Chivalry

Chivalry

I wrote this piece a couple of years ago and it got lost in one of the many re organisations of my various web pages. I have  been meaning to rewrite it, but I will stick it back up, just as it was. I meant it then, and I haven’t changed my opinion today.

In traditional (ie hunting, fishing and shooting) circles, dogs and horses go together like….”Horse and Hound”. Dogs are trained using body language, voice, whistle, hand signals, treats, praise and an occasional smack. To train a horse you strap a lump of metal into its mouth, tie its mouth closed with leather straps, attach more straps so you can haul its head round by its mouth. Then fit a couple of metal spikes to your feet so a kick in the ribs is more effective and carry a whip, just in case.

The dog is a descendant of wolves, a natural born killer and you use kindness, so what is the evil genetic background of the horse, that you need all this equipment to subdue it?

My phrasing is offensive, but I want to make people think, and to think effectively you need a love of knowledge, a philosophy. Status Quo, not the Francis Rossi version, the establishment one, is the enemy of the love of knowledge. Revolutionaries must be philosophers, as revolution without a philosophy, is greed for power or money or whatever turns you on. Philosophy without revolution parasitises the ruling classes, justifying their greed while siphoning off as much as possible. Revolution with philosophy says “there is a new and better way to do………………..” fill in the blank, but I am going to upset a lot of people for whom “life is very comfortable, thank you.” I just hope that in the process, I will make life a little more comfortable for the horse.

I am not saying those using bits, spurs and whips are cruel, I am questioning the whole philosophy of horse training. If I grab a knife, knuckle duster and baseball bat as I come to greet you, you would be within your rights to respond with a loaded shotgun. If you go out to train a dog, you pick up a whistle and a couple of treats because you expect a willing intelligent animal. To train a horse……… you get booted and spurred, grab the whips and gauntlets, don your helmet, and like a knight of old, armed to the teeth, you go out to meet your enemy, a placid, herd living vegetarian.

The reason is military. Despite the phrase “dogs of war” western civilisation has no tradition of dog use in war, but War Horses are a different matter. An entire upper class code of practice, from the conduct of war to extra marital sex is bound up with the horse, which is odd as the horse is not notably interested in either.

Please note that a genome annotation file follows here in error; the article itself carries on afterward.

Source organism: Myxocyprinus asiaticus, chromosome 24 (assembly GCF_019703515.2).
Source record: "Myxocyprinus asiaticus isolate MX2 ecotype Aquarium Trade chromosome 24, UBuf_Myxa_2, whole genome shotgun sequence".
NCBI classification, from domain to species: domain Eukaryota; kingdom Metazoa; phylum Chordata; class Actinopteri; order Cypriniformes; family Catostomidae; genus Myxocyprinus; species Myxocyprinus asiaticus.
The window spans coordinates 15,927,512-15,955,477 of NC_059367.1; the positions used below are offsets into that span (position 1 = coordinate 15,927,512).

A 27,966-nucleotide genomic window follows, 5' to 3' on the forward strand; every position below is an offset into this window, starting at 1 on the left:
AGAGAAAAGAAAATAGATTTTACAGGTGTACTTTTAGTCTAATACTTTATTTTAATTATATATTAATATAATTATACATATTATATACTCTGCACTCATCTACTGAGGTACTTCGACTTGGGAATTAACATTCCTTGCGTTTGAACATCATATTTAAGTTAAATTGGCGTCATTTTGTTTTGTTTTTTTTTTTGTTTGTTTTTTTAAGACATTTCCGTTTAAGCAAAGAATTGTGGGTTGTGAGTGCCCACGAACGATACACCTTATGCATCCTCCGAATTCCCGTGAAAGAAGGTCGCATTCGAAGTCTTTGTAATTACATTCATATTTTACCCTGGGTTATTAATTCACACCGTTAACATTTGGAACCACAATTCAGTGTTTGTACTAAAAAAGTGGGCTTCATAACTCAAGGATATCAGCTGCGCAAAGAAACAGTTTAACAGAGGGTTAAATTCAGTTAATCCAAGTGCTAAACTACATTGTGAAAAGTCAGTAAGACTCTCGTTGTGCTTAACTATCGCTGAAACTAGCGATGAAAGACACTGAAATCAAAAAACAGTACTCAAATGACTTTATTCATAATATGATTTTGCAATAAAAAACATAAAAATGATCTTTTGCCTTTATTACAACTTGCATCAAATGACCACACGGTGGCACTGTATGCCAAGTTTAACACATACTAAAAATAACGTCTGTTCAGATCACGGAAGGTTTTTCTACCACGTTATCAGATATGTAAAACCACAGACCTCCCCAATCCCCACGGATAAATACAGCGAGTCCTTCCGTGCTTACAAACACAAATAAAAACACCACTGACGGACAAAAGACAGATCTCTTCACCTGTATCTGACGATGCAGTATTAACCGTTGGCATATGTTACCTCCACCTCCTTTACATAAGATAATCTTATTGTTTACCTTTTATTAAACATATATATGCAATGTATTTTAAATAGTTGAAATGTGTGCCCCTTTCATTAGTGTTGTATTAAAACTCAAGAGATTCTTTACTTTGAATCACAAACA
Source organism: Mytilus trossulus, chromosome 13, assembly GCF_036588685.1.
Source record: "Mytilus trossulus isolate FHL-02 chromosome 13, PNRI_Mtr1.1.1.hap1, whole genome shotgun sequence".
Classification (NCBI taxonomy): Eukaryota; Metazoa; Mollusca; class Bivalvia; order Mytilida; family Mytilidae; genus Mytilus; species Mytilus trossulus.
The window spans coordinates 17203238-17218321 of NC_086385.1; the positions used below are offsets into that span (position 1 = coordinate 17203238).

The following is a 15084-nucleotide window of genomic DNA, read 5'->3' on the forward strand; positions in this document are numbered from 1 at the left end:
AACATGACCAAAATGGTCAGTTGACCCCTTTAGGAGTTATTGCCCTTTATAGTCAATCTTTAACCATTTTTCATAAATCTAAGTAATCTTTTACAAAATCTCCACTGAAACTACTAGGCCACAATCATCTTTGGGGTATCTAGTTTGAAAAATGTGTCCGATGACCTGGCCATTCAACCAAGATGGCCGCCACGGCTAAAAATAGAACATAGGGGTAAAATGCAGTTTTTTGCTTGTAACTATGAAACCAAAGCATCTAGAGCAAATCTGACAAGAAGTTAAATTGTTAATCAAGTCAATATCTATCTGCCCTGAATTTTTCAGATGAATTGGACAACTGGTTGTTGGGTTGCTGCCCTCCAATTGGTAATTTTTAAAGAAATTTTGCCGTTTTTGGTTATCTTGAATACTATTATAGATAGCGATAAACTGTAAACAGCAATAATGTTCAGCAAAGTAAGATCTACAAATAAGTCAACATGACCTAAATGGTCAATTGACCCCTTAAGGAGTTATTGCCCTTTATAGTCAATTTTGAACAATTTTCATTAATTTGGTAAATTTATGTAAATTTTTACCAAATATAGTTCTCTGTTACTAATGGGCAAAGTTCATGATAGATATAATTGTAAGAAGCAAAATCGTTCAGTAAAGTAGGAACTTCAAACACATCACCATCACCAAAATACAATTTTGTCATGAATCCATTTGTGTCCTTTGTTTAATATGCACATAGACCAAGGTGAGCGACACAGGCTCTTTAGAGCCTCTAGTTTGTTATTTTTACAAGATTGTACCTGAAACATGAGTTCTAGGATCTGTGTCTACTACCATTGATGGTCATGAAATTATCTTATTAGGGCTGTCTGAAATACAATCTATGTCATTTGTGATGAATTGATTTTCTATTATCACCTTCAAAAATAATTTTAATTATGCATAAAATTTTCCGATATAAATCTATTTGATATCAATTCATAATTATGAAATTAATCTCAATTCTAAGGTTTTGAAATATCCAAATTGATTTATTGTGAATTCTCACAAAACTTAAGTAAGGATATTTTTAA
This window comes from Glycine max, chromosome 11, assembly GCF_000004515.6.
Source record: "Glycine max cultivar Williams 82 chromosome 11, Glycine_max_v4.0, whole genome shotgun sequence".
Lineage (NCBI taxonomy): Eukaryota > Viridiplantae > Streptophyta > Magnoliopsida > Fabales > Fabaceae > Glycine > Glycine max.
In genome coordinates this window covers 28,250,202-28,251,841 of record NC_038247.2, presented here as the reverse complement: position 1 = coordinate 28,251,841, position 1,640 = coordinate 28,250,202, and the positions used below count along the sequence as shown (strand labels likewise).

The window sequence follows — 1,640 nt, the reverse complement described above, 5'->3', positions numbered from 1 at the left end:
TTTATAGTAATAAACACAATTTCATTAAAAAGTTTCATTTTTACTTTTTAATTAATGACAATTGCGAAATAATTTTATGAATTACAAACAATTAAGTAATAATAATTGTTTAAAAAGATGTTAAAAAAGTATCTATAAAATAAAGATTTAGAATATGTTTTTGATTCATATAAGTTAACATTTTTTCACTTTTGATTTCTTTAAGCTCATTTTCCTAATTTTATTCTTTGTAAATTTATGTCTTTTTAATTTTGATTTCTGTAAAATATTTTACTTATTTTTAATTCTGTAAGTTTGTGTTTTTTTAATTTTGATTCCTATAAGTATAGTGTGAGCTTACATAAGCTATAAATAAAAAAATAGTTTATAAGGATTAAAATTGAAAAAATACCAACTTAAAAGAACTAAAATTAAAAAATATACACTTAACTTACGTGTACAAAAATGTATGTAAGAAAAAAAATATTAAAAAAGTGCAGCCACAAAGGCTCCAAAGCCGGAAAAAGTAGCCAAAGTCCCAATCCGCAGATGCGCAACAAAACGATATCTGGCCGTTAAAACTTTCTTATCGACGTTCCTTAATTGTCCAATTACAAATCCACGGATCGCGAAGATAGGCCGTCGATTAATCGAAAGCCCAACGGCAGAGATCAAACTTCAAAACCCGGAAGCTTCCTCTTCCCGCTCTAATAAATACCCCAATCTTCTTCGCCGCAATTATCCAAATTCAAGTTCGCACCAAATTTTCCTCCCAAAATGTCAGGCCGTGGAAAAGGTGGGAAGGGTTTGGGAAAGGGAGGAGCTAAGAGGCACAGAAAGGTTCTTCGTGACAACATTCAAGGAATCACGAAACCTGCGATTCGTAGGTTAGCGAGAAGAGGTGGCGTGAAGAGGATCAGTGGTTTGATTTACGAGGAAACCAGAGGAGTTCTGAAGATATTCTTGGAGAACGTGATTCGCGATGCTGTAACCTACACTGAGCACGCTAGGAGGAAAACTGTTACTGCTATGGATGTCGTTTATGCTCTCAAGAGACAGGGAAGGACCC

Chivalry is the buzz word. Think of a military leader who isn’t pictured with a massive power symbol between his legs. And if it is a power symbol, the last thing you want is for people to think it is friendly, that you can pat it and feed it carrots. Massive power symbols between military leader’s legs aren’t part of the “my little pony” culture.

The downside is that you need to work quite hard to turn a placid, herd living vegetarian into a status symbol.

You want people going “WOW he must be powerful, look at the way he controls that savage beast!” Yeah look. Tie a lump of metal in its face, and haul it around, remembering to wear gloves to protect your delicate hands from the reins (and forgetting that the other end of the reins is a lump of metal against some poor beasts gums and lips and tongue). But this only controls the front end so the metal spikes on your boots can control the middle and you can hit the rest with the whip. Even the most placid character revolts under this treatment.

Chivalry, “The characteristic qualities of temper, character, manners, and behaviour of the ideal knight, esp . courage, loyalty, generosity, courtesy;” Try telling the horse you “won your spurs” for those qualities.

Horse welfare isn’t the only victim of chivalry. the chivalric code was written in blood on the battlefields. The penalty of failure was death, and guess what, it hasn’t changed a bit. Horse and Hound in January 2008 ran an article on eventing safety which mentions that in 13 months, 11 riders had died. Just look at those numbers 2008, 13 months, 11 dead. And now look at Formula 1 motor racing. Open topped cars, insane speeds, deaths in the last TEN YEARS.. NONE.

To quote the Horse and Hound article, ” Delegates settled on several suggestions to put to the FEI. These included research into breakable jumps, such as the Dutch federation’s cardboard poles and jumps made of Lego-like pieces that break apart on impact.
But course-designer Mark Phillips and British team trainer Yogi Breisner believe these could encourage riders to take risks and horses to “lose respect” for fences, and would change the character of the sport unless there was a penalty for breaking them.”

If you want eventing to be a test of the skills and social attitudes of a mediaeval knight, this makes sense. But I don’t want my daughters to indulge in a sport where the governing bodies condone such a “cavalier” attitude to safety. To make eventing safe, use blow up bouncy castle material jumps and put three inches of forest bark on the track for 100 yards before the jump and 200 yards after.

It won’t be “eventing as we know it”. No funerals for a start. Well I for one will forgo a little of the horse’s respect, for the lives of the riders and horses.

Take chivalry out of horsemanship and you have a naturally gentle animal, working with a person, for their mutual pleasure, and with the shared aim of avoiding pain, injury and death, while having some fun. What is wrong with that outlook?

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